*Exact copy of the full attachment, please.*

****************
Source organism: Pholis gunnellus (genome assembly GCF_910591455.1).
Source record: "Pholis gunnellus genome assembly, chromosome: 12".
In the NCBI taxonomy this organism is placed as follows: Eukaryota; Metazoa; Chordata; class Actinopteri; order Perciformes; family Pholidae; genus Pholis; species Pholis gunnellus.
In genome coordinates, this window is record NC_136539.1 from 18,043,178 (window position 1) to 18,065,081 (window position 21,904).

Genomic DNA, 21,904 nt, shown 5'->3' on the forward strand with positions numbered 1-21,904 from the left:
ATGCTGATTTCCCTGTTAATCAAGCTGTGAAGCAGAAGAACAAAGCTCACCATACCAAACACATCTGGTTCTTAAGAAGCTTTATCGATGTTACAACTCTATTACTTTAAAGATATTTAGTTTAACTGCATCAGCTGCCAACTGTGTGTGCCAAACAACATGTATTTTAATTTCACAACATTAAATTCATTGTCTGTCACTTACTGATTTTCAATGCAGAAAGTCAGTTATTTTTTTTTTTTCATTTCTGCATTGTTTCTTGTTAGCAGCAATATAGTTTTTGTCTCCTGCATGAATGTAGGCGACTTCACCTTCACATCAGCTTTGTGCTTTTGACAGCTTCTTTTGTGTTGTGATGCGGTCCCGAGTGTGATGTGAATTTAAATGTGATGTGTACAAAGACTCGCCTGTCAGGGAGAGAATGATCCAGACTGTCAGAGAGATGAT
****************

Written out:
Source organism: Pholis gunnellus (genome assembly GCF_910591455.1).
Source record: "Pholis gunnellus genome assembly, chromosome: 12".
In the NCBI taxonomy this organism is placed as follows: Eukaryota; Metazoa; Chordata; class Actinopteri; order Perciformes; family Pholidae; genus Pholis; species Pholis gunnellus.
In genome coordinates, this window is record NC_136539.1 from 18,043,178 (window position 1) to 18,065,081 (window position 21,904).

Genomic DNA, 21,904 nt, shown 5'->3' on the forward strand with positions numbered 1-21,904 from the left:
ATGCTGATTTCCCTGTTAATCAAGCTGTGAAGCAGAAGAACAAAGCTCACCATACCAAACACATCTGGTTCTTAAGAAGCTTTATCGATGTTACAACTCTATTACTTTAAAGATATTTAGTTTAACTGCATCAGCTGCCAACTGTGTGTGCCAAACAACATGTATTTTAATTTCACAACATTAAATTCATTGTCTGTCACTTACTGATTTTCAATGCAGAAAGTCAGTTATTTTTTTTTTTTCATTTCTGCATTGTTTCTTGTTAGCAGCAATATAGTTTTTGTCTCCTGCATGAATGTAGGCGACTTCACCTTCACATCAGCTTTGTGCTTTTGACAGCTTCTTTTGTGTTGTGATGCGGTCCCGAGTGTGATGTGAATTTAAATGTGATGTGTACAAAGACTCGCCTGTCAGGGAGAGAATGATCCAGACTGTCAGAGAGATGAT